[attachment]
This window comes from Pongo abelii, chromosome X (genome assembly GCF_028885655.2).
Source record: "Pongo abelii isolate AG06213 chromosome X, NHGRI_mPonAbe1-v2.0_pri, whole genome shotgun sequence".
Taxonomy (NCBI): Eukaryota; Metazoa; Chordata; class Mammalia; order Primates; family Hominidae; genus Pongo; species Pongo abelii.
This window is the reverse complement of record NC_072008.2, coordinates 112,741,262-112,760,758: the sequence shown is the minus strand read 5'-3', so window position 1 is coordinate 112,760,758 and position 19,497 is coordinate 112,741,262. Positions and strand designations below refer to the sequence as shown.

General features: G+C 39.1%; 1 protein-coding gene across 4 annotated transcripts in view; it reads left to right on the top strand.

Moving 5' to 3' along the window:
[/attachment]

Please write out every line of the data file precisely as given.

This window comes from Pongo abelii, chromosome X (genome assembly GCF_028885655.2).
Source record: "Pongo abelii isolate AG06213 chromosome X, NHGRI_mPonAbe1-v2.0_pri, whole genome shotgun sequence".
Taxonomy (NCBI): Eukaryota; Metazoa; Chordata; class Mammalia; order Primates; family Hominidae; genus Pongo; species Pongo abelii.
This window is the reverse complement of record NC_072008.2, coordinates 112,741,262-112,760,758: the sequence shown is the minus strand read 5'-3', so window position 1 is coordinate 112,760,758 and position 19,497 is coordinate 112,741,262. Positions and strand designations below refer to the sequence as shown.

General features: G+C 39.1%; 1 protein-coding gene across 4 annotated transcripts in view; it reads left to right on the top strand.

Moving 5' to 3' along the window: